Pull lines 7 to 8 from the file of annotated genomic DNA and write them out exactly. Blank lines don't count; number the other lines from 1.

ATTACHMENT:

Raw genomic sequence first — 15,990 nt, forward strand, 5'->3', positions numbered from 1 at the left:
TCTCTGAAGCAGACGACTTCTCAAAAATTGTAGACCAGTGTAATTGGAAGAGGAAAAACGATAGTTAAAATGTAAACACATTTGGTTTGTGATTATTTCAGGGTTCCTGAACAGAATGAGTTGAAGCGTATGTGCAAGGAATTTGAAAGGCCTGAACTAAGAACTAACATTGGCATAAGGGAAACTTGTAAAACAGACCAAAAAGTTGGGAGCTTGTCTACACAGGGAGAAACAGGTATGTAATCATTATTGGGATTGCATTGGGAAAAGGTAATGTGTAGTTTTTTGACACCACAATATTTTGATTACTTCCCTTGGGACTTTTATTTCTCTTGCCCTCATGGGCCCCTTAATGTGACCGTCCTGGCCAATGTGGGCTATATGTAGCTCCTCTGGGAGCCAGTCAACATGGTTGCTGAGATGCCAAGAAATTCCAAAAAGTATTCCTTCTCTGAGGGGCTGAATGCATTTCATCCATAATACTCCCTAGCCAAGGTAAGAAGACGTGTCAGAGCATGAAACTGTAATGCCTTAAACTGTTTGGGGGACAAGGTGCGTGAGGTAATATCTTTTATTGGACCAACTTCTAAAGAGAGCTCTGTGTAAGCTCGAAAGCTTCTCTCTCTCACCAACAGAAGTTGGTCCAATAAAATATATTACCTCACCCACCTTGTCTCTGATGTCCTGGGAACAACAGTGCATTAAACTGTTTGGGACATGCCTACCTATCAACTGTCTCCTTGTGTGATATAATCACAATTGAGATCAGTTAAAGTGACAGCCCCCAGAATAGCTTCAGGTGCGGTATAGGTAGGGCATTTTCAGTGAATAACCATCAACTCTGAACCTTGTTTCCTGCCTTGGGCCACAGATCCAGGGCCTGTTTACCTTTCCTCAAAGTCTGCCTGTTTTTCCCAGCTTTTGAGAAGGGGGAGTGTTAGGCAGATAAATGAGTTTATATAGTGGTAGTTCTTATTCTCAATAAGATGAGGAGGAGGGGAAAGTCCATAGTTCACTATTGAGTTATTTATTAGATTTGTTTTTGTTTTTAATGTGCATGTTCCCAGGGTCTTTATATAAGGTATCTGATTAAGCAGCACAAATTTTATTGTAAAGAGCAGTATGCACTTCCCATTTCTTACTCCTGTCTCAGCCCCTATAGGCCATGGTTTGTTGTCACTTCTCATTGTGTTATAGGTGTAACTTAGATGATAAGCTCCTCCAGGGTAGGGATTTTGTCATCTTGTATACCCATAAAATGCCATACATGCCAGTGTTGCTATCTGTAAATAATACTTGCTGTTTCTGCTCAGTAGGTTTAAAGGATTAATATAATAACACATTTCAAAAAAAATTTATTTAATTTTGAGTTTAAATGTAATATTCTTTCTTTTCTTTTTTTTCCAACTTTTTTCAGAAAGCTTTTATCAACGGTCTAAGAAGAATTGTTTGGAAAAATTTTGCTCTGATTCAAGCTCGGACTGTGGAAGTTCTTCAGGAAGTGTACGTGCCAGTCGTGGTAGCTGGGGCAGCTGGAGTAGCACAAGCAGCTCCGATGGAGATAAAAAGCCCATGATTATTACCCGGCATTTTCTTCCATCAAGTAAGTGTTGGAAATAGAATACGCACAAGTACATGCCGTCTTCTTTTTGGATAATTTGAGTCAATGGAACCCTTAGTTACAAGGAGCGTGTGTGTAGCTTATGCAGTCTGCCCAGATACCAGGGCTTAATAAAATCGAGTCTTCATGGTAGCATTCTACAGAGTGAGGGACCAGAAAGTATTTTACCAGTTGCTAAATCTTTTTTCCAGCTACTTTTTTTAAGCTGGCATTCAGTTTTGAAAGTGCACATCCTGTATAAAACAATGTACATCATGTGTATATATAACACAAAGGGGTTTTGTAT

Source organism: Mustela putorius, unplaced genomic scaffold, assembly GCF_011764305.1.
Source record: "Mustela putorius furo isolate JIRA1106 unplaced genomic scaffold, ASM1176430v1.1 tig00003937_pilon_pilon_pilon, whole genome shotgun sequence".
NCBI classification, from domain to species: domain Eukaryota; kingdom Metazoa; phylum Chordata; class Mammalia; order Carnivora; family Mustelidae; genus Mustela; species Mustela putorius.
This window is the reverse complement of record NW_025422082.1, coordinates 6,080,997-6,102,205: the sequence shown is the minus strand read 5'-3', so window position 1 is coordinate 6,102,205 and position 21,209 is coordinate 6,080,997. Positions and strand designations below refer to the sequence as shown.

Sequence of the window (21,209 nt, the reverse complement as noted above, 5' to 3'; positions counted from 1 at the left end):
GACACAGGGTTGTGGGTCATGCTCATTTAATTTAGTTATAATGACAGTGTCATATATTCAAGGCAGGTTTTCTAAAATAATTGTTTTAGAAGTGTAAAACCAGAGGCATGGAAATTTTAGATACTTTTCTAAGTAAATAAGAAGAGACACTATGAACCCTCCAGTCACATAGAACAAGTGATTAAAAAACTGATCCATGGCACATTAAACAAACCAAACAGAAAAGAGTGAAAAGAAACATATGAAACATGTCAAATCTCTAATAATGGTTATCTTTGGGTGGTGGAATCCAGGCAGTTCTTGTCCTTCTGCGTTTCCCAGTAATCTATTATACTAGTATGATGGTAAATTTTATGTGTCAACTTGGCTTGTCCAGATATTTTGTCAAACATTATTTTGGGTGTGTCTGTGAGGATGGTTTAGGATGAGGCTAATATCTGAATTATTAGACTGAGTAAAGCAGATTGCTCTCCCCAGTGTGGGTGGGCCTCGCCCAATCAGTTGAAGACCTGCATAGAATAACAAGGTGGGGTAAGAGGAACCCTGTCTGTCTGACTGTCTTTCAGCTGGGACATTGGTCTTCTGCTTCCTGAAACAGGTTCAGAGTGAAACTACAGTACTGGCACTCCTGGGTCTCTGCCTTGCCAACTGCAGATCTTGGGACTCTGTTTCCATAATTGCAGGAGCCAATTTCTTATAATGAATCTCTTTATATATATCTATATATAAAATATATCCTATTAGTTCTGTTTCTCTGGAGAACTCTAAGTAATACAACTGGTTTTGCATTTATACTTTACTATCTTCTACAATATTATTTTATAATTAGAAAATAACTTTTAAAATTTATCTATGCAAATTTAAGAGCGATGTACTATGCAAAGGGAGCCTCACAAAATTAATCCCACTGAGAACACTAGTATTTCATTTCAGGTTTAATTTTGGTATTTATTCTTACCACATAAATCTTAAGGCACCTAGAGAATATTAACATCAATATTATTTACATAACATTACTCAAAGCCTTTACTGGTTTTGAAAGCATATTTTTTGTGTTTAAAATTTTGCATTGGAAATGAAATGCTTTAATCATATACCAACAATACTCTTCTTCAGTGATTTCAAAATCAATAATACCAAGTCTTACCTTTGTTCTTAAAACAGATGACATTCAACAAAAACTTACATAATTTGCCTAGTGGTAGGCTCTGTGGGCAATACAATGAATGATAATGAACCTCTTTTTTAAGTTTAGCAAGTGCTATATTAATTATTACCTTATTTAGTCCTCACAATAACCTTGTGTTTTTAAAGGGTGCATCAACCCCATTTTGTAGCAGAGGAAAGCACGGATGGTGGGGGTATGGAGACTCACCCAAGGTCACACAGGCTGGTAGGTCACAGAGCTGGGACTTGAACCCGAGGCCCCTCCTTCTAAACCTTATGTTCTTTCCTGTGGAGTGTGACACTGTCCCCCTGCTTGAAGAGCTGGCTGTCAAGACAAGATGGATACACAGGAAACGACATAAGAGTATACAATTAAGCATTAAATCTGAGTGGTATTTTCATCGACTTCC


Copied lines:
Sequence of the window (21,209 nt, the reverse complement as noted above, 5' to 3'; positions counted from 1 at the left end):
GACACAGGGTTGTGGGTCATGCTCATTTAATTTAGTTATAATGACAGTGTCATATATTCAAGGCAGGTTTTCTAAAATAATTGTTTTAGAAGTGTAAAACCAGAGGCATGGAAATTTTAGATACTTTTCTAAGTAAATAAGAAGAGACACTATGAACCCTCCAGTCACATAGAACAAGTGATTAAAAAACTGATCCATGGCACATTAAACAAACCAAACAGAAAAGAGTGAAAAGAAACATATGAAACATGTCAAATCTCTAATAATGGTTATCTTTGGGTGGTGGAATCCAGGCAGTTCTTGTCCTTCTGCGTTTCCCAGTAATCTATTATACTAGTATGATGGTAAATTTTATGTGTCAACTTGGCTTGTCCAGATATTTTGTCAAACATTATTTTGGGTGTGTCTGTGAGGATGGTTTAGGATGAGGCTAATATCTGAATTATTAGACTGAGTAAAGCAGATTGCTCTCCCCAGTGTGGGTGGGCCTCGCCCAATCAGTTGAAGACCTGCATAGAATAACAAGGTGGGGTAAGAGGAACCCTGTCTGTCTGACTGTCTTTCAGCTGGGACATTGGTCTTCTGCTTCCTGAAACAGGTTCAGAGTGAAACTACAGTACTGGCACTCCTGGGTCTCTGCCTTGCCAACTGCAGATCTTGGGACTCTGTTTCCATAATTGCAGGAGCCAATTTCTTATAATGAATCTCTTTATATATATCTATATATAAAATATATCCTATTAGTTCTGTTTCTCTGGAGAACTCTAAGTAATACAACTGGTTTTGCATTTATACTTTACTATCTTCTACAATATTATTTTATAATTAGAAAATAACTTTTAAAATTTATCTATGCAAATTTAAGAGCGATGTACTATGCAAAGGGAGCCTCACAAAATTAATCCCACTGAGAACACTAGTATTTCATTTCAGGTTTAATTTTGGTATTTATTCTTACCACATAAATCTTAAGGCACCTAGAGAATATTAACATCAATATTATTTACATAACATTACTCAAAGCCTTTACTGGTTTTGAAAGCATATTTTTTGTGTTTAAAATTTTGCATTGGAAATGAAATGCTTTAATCATATACCAACAATACTCTTCTTCAGTGATTTCAAAATCAATAATACCAAGTCTTACCTTTGTTCTTAAAACAGATGACATTCAACAAAAACTTACATAATTTGCCTAGTGGTAGGCTCTGTGGGCAATACAATGAATGATAATGAACCTCTTTTTTAAGTTTAGCAAGTGCTATATTAATTATTACCTTATTTAGTCCTCACAATAACCTTGTGTTTTTAAAGGGTGCATCAACCCCATTTTGTAGCAGAGGAAAGCACGGATGGTGGGGGTATGGAGACTCACCCAAGGTCACACAGGCTGGTAGGTCACAGAGCTGGGACTTGAACCCGAGGCCCCTCCTTCTAAACCTTATGTTCTTTCCTGTGGAGTGTGACACTGTCCCCCTGCTTGAAGAGCTGGCTGTCAAGACAAGATGGATACACAGGAAACGACATAAGAGTATACAATTAAGCATTAAATCTGAGTGGTATTTTCATCGACTTCC